Early Childhood Blood Lead Levels and School Achievement

Has your child been tested for lead? No? A recent study by Duke researchers reported online at Environmental Health Perspectives might change your mind. And those of you who have might want to pay attention too. Seems even relatively small amounts of lead in the blood are related to lower math and reading achievement. Amounts smaller than what the Centers for Disease Control (CDC) considers “safe."

Researchers collected data on lead levels and school achievement at the end of 3rd grade for more than 8,600 children in several counties in North Carolina, a little more than half black, the others, white. That’s a large sample for sure. The North Carolina Department of Environment and Natural Resources maintains records of children’s blood lead levels. They estimate that about 25 percent of kids in the state have been tested for lead. So the Duke folks matched the kids tested for lead with school records from the North Carolina Education Research Data Center. They used more than a few items to link kids in the lead database with their scholastic records. To minimize any effects due to a language barrier, they limited their sample to White and Black students with no English deficiencies.

In case you’re wondering, lead in the blood is measured in terms of micrograms per deciliter (e.g. 2.00 ug/dL). The CDC currently lists 10 ug/dL as the “threshold” – anything lower than 10 being unsafe. A few decades ago the threshold was 60 ug/dL. The kids in the study? Averaged 4.50 ug/dL (black children, 5.19, white children, 3.70).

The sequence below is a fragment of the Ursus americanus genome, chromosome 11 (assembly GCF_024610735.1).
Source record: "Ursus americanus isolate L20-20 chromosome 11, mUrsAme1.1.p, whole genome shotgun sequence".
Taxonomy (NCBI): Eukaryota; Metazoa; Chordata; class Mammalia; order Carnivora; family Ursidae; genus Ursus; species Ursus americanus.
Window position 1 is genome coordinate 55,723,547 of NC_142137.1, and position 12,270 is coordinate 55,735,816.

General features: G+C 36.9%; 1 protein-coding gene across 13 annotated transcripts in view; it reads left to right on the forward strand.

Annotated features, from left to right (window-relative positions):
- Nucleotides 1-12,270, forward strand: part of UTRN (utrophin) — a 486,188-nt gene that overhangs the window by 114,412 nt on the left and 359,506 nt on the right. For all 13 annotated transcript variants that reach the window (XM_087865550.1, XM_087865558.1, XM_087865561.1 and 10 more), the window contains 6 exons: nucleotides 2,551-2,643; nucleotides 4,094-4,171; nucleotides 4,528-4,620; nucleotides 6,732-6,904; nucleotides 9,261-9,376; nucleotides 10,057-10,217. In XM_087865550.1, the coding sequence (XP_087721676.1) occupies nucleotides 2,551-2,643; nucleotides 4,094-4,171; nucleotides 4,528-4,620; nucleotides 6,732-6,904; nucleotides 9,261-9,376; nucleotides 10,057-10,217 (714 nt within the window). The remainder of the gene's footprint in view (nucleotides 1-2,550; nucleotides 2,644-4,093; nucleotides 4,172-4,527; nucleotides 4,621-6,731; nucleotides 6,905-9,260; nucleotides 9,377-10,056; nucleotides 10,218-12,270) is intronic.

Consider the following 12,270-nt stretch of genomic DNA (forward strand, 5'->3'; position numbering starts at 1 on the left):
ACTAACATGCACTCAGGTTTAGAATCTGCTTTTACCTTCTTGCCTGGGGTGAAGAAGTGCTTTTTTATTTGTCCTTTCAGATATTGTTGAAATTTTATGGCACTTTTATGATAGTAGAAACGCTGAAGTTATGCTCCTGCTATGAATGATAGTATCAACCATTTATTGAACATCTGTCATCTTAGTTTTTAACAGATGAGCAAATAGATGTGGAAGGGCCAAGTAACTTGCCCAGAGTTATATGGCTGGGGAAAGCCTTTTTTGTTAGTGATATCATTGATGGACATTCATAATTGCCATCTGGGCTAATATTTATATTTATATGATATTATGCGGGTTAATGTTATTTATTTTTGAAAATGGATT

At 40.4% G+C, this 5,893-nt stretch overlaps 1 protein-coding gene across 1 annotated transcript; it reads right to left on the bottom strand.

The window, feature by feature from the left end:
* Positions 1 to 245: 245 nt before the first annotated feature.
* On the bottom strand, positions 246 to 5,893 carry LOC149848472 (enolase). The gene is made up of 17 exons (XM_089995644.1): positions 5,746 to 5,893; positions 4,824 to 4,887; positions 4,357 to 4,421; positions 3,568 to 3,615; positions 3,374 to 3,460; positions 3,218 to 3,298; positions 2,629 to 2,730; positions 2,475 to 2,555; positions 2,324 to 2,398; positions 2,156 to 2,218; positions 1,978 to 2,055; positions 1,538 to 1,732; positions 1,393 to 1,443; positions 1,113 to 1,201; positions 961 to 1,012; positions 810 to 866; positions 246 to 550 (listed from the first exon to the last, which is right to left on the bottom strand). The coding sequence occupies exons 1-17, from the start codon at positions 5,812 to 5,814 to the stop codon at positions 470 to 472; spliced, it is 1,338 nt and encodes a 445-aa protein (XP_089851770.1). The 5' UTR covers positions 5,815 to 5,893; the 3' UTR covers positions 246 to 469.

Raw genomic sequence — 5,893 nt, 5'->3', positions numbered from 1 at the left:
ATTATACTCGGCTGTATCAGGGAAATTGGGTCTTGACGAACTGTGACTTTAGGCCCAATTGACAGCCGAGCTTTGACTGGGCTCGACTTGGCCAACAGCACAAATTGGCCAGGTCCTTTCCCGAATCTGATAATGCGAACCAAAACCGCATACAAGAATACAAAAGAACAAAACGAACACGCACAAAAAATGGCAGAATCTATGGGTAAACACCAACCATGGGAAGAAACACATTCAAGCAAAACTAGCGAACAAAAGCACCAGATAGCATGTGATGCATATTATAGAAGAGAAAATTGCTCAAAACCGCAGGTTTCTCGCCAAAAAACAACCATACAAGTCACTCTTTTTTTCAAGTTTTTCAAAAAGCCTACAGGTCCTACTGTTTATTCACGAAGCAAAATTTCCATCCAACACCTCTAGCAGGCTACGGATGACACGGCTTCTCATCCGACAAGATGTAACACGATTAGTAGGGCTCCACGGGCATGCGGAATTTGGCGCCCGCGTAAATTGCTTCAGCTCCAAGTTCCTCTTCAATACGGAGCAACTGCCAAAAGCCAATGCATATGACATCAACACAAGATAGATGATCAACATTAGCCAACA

But back to the research. Did high lead levels correspond to lower reading and math scores? Yes. Higher blood levels were associated with lower scores. More to the point, poorer achievement was linked to levels at or below 5 ug/dl, below the CDC’s threshold of 10 ug/dL. The more the lead, the lower the scores. So yes, you might be thinking this was only a correlational study. There is no cause and effect here. Right. But then again it isn’t possible to do an experiment, you know, assigning some kids to have high lead levels, and others, none.

Okay, what about other things that might influence test scores?? The analyses did control for a variety of variables that might account for the link between the kids’ lead levels and achievement. Like their parent’s IQ and income. Or their home environment. Though some of these were not assessed so, well, well. Parental income and education stood in for their IQ, and although related, they’re not always identical. I know more than a few cognitively well-endowed types dishing out dinners and driving trucks. Of course, I also know some folks in cushy, well-paying desk jobs with various degrees and Blackberries who aren’t exactly clever.

Those control variables are not as worrisome as some that weren’t tested and might make a difference. For example, what about kids with existing learning disabilities? Or physical illnesses? Say one that might impact learning and thus test scores. Try as I might to find mention of these in the research analyses, they were absent. The kids in the study? Their parents had them tested for lead. Means they and/or the doctor had some reason to believe their children were at a disadvantage. So at least some of the kids were exhibiting some type of potentially troubling symptoms or behavior.